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Thailand Essay, Research Paper
October 13, 1998
Thailand was Siam for most of its history. It is unique among southeast countries because it was never colonized by Europe. This phenomena affects the very nature of the land and its people to this day. The Thais call their country “Prathet Thai,” which can be translated as “Land of the Free.” Thai people came from China’s Pamir Plateau around the 10th century A.D. because of the agricultural potential in the region. Modernization of Thailand began in the 19th century under King Mongkut and his son, Chulalongkorn. He ended slavery and exposed the nation to Western concepts and technology. The exposure lead to a revolution in 1932, and the absolute monarchy was replaced. Siam became Thailand in 1939. For many years there was continual conflict between military and civil forces for control of the country. In 1988 there was a democratic transfer of power, and 1992 saw a constitutional reform which stated that no military member could serve as the Prime Minister. The democratic transfer of power was a smooth one. (Exergy).
Today Thailand is a constitutional monarchy. The king is the chief of state but has few executive responsibilities. King Bhumibol Adulyadej has been king for 50 years and is very respected. The prime minister, currently Chuan Leekpai, heads the government. The legislative National Assembly consists of two houses: a 270-member Senate, whose members are appointed by the king, and a 360-seat House of Representatives, whose members are directly elected. The judicial branch consists of three court levels, of which the highest is the Supreme or Sarndika. All over the age of 18 are able to vote. In villages, local chiefs are elected by the people. (1,5).
Thailand is located in Southeastern Asia, bordering the Andaman Sea and the Gulf of Thailand, southeast of Burma. It borders Burma, Laos, Cambodia, and Malaysia. Thailand has a tropical climate characterized by three seasons. From May to October the southwest monsoon brings warm, heavy rain. From November to February during the northeast monsoon the weather is dry and cool. The hot season, from March to May is characterized by high temperatures, humidity, and an absence of rain. (8)
Topographically Thailand can be divided into four regions. The North is a mountainous region consisting of natural forests, ridges and deep, narrow, alluvial valleys. The Central region, the basin of the Chao Phraya River, is a lush, fertile valley. It is the richest and most extensive rice-producing area in the country and has often been called the “Rice Bowl of Asia.” Bangkok, the capital and most populated city, is located here. The Northeast, or the Korat Plateau, is an arid region characterized by a rolling surface and undulating hills. Harsh climactic conditions often result in this region being subjected to floods and droughts. The South is a hilly to mountainous area with thick virgin forests and rich deposits of minerals and ores. This region is the center for the production of rubber and the cultivation of other tropical crops. Thailand’s minerals and resources consist of the following: tin, tungsten, timber, rubber, natural gas, lead, tantalum, gypsum, lignite, fluorite, and fish. (9)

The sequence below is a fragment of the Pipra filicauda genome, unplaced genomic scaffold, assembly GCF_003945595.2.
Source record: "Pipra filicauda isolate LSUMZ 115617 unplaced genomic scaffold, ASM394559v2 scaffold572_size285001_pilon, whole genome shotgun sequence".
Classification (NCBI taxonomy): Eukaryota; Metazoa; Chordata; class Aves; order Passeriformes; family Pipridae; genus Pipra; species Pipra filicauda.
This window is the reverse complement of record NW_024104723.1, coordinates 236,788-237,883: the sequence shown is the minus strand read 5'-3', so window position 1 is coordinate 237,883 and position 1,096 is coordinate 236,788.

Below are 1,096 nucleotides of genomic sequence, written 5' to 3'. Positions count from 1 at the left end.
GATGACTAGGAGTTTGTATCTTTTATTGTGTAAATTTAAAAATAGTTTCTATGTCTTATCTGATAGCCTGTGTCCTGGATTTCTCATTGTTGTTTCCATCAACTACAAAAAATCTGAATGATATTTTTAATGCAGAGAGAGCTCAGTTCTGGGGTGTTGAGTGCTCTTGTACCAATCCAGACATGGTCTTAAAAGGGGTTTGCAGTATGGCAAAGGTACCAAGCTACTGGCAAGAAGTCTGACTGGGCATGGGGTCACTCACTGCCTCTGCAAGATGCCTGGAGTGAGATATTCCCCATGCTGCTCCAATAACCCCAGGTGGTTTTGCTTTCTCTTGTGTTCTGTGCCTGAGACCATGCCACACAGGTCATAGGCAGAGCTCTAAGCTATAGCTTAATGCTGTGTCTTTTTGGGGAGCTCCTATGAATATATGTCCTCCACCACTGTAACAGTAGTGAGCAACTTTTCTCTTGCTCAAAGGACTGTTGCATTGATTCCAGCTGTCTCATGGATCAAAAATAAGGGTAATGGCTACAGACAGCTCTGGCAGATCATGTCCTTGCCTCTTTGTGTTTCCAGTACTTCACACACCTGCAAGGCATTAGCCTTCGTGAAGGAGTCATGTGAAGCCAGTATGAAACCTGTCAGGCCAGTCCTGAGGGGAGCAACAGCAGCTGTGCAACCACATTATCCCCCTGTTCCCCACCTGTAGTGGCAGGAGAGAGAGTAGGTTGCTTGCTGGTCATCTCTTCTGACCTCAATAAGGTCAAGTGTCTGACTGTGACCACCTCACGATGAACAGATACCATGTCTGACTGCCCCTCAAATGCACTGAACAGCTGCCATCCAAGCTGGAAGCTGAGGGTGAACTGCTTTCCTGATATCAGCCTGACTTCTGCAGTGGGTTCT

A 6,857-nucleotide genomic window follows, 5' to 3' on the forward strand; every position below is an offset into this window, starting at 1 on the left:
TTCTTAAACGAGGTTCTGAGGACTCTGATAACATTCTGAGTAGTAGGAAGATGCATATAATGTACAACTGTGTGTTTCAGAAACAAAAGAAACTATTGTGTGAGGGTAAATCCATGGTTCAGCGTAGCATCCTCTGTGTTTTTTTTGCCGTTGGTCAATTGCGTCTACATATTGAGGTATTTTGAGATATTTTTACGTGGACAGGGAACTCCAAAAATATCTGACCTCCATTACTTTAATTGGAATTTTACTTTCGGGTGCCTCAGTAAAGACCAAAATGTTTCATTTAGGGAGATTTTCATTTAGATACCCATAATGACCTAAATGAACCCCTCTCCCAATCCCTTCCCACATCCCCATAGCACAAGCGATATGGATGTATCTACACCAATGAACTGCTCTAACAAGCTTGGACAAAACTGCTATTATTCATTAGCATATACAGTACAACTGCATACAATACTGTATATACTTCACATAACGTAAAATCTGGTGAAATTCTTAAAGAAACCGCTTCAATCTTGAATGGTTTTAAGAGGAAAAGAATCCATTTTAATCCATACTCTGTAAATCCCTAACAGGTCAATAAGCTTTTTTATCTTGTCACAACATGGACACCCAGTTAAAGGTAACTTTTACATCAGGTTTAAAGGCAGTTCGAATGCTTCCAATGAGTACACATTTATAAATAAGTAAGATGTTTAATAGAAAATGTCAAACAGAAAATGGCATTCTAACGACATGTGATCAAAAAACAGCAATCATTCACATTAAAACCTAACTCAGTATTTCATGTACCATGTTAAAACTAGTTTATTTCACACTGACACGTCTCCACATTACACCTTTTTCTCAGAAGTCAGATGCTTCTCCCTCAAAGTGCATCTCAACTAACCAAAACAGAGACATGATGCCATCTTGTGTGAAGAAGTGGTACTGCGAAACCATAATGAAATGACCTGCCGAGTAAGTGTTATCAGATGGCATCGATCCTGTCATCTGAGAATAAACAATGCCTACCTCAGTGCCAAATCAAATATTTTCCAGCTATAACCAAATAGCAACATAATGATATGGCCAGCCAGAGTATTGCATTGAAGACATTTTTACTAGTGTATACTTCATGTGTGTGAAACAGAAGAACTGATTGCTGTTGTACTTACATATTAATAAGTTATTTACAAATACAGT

Local transportation in Thailand are usually by bus or taxi. While most people do not have cars, greater ownership has significantly increased urban traffic problems. (Traffic moves on the left side of the road.)
Railways 4,623 total km
Highways 56,903 total km
52,806 paved km
4,097 unpaved km
Canals are often used for transportation in rural and some urban areas. The Chao Phraya River serves as the most important waterway for Bangkok. Merchant and commuter traffic on this river is common. There are 3,999 km of principal waterways and numerous minor waterways navigable by shallow-draft native craft. Ports and harbors are in Bangkok, Laem Chabang, Pattani, Sattahip, Si Racha, and Songkhla.
There are about 40 international airlines with 288 flights in and out of Bangkok’s Don Muang International Airport per day. International flights are now available to provincial centers such as Chiang Mai, Phuket and Had Yai. Domestic air services also connect Bangkok with the Kingdom’s provincial cities.
Airports 100 total
86 paved runways
14 unpaved runways
Heliports 2 total
The government communications system is well developed, and the public telephone system is adequate for most needs. There are 1,553,200 telephone sets in use. (5,8,9)
The most interesting thing Thailand has to offer, though, are its people. Thailand’s total population is at 60 million. Other significant information include the following:
growth rate 1%
birth rate 17 births/1,000 pop.
death rate 7.05 deaths/1,000 pop.
65- 6% (8)
sex 49.91% male
net migration rate 0/1000
pop. doubling time 67 years (16)
urban population 18.3%
rural population 81.7%
Major cities of Thailand include Bangkok, Chiang Mai, Chiang Rai, Suratthani, Songkhla, Chantaburi, Rayong, Nakon Ratchasima, Korat, and Khon Khaen. (9)
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